Tesla over the weekend said its first much anticipated Cybertruck came off the electric vehicle maker’s production line in Texas. The debut of the long-delayed, futuristic-looking pickup truck comes in the lead up to Tesla’s second-quarter 2023 earnings call.
Tesla CEO Elon Musk first introduced the Cybertruck in 2019, but vehicle production has repeatedly been delayed. The truck was initially scheduled for production and delivery in 2021, but Tesla has pushed back the timing since then, citing shortages in sourcing components.
In July 2022, Musk set a new production schedule for summer 2023. During Tesla’s first-quarter 2023 earnings call, the executive also promised to host a delivery event for the Cybertruck toward the end of Q3.
Musk said at Tesla’s 2023 annual shareholder’s meeting in May that the automaker could deliver between 250,000 to 500,000 units per year once production begins. Mass production is scheduled for the end of this year.
Analysts will be on the lookout Wednesday during the automaker’s Q2 earnings call for firmer details on production, delivery and specs.
While Tesla has attributed Cybertruck delays to standard supply chain issues, leaked documents have revealed other fundamental flaws in the vehicle’s basic design and engineering. In January 2022, a whistleblower leaked 100GB of files to German outlet Handelsblatt that showed preproduction prototypes had serious braking, powertrain, suspension, sealing and structural issues. The report, which detailed unfulfilled promises from Tesla, reminded many of the first Cybertruck reveal event, when the vehicle’s designer cracked the supposedly unbreakable armor glass windows.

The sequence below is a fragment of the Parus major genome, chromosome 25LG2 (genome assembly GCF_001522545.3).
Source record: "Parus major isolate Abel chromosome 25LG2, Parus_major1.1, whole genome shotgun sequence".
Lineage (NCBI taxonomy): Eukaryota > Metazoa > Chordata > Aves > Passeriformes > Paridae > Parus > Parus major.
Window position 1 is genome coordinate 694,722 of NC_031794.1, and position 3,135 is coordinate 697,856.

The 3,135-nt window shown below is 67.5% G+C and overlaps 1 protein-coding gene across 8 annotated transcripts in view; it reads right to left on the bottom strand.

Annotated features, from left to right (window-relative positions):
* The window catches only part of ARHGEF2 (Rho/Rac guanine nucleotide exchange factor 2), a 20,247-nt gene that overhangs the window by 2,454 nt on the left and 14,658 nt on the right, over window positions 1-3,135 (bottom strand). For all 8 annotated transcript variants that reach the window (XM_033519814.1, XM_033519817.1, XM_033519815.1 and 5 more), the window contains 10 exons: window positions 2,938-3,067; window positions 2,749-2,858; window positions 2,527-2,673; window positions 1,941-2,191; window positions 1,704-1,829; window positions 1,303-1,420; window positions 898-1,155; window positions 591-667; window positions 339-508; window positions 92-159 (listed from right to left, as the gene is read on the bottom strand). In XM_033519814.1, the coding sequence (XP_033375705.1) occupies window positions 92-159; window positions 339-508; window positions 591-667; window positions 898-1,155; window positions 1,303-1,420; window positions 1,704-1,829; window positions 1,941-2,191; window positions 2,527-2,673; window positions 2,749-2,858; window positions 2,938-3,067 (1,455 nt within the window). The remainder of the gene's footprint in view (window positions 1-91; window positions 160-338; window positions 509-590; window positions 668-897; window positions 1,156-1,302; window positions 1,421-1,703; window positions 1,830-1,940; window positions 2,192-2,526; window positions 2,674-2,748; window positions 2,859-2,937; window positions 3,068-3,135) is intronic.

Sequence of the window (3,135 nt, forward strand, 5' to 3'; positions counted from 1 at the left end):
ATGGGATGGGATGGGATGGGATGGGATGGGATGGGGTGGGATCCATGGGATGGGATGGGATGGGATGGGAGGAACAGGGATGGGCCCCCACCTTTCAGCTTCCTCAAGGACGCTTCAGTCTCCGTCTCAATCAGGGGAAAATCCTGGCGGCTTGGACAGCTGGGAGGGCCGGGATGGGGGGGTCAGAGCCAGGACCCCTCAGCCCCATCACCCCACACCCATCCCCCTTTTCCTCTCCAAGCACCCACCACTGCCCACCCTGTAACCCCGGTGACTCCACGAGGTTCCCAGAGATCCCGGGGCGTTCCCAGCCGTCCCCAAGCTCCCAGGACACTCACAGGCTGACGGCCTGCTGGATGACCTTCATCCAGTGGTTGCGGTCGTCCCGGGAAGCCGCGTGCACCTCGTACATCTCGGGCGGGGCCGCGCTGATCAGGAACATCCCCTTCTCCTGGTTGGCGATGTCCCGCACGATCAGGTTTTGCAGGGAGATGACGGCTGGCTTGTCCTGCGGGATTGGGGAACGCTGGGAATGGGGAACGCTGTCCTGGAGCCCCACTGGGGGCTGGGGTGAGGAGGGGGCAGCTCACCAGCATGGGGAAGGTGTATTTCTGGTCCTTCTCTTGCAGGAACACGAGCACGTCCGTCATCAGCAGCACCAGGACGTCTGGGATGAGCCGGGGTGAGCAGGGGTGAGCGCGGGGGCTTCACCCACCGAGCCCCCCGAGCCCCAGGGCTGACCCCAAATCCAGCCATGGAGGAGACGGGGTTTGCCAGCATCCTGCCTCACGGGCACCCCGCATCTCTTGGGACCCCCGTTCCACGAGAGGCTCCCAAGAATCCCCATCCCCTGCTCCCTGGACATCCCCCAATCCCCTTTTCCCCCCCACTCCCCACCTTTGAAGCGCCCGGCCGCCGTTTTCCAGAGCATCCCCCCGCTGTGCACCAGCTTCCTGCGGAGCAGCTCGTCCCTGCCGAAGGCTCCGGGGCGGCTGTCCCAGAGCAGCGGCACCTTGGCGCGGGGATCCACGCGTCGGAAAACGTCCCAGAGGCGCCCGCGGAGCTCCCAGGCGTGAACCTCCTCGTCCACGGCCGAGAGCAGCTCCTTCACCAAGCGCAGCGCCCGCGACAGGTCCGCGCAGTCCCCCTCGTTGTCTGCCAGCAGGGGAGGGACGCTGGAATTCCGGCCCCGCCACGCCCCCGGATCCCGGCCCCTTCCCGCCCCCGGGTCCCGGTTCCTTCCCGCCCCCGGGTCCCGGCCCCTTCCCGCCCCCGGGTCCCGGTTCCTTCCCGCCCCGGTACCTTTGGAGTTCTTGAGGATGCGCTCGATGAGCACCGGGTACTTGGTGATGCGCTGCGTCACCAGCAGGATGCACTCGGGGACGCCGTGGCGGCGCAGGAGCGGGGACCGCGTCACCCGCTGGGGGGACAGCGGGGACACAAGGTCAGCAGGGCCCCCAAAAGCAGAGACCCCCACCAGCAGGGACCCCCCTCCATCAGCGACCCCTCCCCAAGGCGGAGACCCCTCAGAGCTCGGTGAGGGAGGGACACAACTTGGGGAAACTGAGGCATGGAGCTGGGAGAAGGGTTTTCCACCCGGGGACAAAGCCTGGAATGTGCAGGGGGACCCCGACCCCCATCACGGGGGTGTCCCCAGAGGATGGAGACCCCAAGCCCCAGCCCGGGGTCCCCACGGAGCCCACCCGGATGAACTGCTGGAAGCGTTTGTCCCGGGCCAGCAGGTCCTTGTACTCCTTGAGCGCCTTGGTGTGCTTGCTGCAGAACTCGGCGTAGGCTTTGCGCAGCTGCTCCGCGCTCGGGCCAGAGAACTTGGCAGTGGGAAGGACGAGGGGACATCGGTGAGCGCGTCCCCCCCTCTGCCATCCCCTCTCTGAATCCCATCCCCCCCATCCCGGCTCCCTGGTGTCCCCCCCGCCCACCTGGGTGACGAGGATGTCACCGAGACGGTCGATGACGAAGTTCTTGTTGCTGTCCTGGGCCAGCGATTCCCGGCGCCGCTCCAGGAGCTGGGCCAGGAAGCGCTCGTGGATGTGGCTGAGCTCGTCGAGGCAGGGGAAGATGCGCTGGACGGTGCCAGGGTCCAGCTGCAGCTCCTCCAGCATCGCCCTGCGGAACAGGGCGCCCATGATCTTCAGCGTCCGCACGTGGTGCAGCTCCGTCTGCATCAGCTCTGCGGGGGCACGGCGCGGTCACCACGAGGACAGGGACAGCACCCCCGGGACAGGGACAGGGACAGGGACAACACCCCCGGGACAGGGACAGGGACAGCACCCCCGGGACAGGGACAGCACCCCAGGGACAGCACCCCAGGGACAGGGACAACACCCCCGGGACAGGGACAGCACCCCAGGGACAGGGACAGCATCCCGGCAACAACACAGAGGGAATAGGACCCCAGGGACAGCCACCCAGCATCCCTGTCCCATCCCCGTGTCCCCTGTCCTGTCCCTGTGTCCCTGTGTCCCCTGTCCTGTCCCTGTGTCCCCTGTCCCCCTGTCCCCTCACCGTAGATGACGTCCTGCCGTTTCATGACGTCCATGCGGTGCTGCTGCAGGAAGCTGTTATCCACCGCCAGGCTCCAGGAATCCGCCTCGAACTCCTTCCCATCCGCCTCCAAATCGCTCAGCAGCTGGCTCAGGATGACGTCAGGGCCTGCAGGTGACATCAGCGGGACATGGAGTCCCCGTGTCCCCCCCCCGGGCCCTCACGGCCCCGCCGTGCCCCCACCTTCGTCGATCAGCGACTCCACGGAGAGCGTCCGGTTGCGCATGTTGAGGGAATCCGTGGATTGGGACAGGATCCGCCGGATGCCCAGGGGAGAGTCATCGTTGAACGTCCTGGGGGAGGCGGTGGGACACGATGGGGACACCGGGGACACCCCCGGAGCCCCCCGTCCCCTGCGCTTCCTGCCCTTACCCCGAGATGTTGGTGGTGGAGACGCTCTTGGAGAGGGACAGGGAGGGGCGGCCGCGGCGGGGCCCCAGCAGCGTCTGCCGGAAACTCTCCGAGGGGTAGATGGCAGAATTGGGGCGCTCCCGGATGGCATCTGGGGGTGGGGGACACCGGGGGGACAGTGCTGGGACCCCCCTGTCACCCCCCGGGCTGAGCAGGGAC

As of November 2022, the Cybertruck had more than 1.5 million reservations, according to a report from Electrek. Tesla customers have been able to put down a $100 refundable deposit to preorder since 2019.
Tesla originally estimated the truck would start at $39,900 for the single-motor and rear-wheel drive model, which would have a towing capacity of 7,500 pounds and more than 250 miles of range. That model is now expected to start at about $50,000, according to Kelley Blue Book. The dual-motor, all-wheel drive version could start at around $60,000, and it should have a towing capacity of more than 10,000 pounds and over 300 miles of range. The priciest version, starting at around $70,000, will have three electric motors and all-wheel drive, a towing capacity of 14,000 pounds and battery range of over 500 miles.
Tesla usually changes prices in the middle of a model year, so these prices may shift again before the end of 2023. Cybertruck buyers may be eligible for the U.S.’s $7,500 federal EV tax incentives.
Tesla’s pickup truck launch will bring the automaker into another profitable EV segment in the U.S. The Cybertruck will have to compete with electric pickups like Ford’s F-150 Lightning, which is available now with a starting price of around $60,000. Other upcoming pickups include the Chevrolet Silverado EV and the Rivian R1T. The Silverado EV Work Truck starts at $77,905 and can go 450 miles on a charge. Delivery is expected in the fall of 2023. The Rivian starts at $74,000, with deliveries for certain trims starting this summer.